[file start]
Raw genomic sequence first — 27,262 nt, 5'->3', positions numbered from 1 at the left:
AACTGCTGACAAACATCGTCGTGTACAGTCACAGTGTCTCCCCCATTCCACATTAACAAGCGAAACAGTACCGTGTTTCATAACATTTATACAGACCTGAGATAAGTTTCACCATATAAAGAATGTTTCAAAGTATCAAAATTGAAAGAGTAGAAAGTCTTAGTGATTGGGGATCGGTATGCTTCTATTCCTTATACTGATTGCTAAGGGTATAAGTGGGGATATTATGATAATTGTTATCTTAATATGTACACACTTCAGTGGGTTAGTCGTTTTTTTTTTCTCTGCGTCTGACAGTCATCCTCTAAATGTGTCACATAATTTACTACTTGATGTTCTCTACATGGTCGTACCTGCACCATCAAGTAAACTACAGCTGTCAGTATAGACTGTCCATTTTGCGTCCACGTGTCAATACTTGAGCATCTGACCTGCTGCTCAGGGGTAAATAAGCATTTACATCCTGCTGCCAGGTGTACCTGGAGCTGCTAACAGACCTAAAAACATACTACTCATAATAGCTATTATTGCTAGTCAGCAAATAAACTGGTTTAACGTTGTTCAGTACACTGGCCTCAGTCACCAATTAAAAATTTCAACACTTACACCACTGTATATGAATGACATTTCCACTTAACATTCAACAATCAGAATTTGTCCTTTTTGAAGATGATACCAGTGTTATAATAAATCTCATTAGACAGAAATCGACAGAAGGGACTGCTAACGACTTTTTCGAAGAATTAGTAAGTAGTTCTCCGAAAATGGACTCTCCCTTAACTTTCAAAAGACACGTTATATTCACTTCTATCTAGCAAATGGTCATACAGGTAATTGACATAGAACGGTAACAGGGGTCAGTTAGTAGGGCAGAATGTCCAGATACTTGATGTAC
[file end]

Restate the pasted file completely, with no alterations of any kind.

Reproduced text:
Raw genomic sequence first — 27,262 nt, 5'->3', positions numbered from 1 at the left:
AACTGCTGACAAACATCGTCGTGTACAGTCACAGTGTCTCCCCCATTCCACATTAACAAGCGAAACAGTACCGTGTTTCATAACATTTATACAGACCTGAGATAAGTTTCACCATATAAAGAATGTTTCAAAGTATCAAAATTGAAAGAGTAGAAAGTCTTAGTGATTGGGGATCGGTATGCTTCTATTCCTTATACTGATTGCTAAGGGTATAAGTGGGGATATTATGATAATTGTTATCTTAATATGTACACACTTCAGTGGGTTAGTCGTTTTTTTTTTCTCTGCGTCTGACAGTCATCCTCTAAATGTGTCACATAATTTACTACTTGATGTTCTCTACATGGTCGTACCTGCACCATCAAGTAAACTACAGCTGTCAGTATAGACTGTCCATTTTGCGTCCACGTGTCAATACTTGAGCATCTGACCTGCTGCTCAGGGGTAAATAAGCATTTACATCCTGCTGCCAGGTGTACCTGGAGCTGCTAACAGACCTAAAAACATACTACTCATAATAGCTATTATTGCTAGTCAGCAAATAAACTGGTTTAACGTTGTTCAGTACACTGGCCTCAGTCACCAATTAAAAATTTCAACACTTACACCACTGTATATGAATGACATTTCCACTTAACATTCAACAATCAGAATTTGTCCTTTTTGAAGATGATACCAGTGTTATAATAAATCTCATTAGACAGAAATCGACAGAAGGGACTGCTAACGACTTTTTCGAAGAATTAGTAAGTAGTTCTCCGAAAATGGACTCTCCCTTAACTTTCAAAAGACACGTTATATTCACTTCTATCTAGCAAATGGTCATACAGGTAATTGACATAGAACGGTAACAGGGGTCAGTTAGTAGGGCAGAATGTCCAGATACTTGATGTAC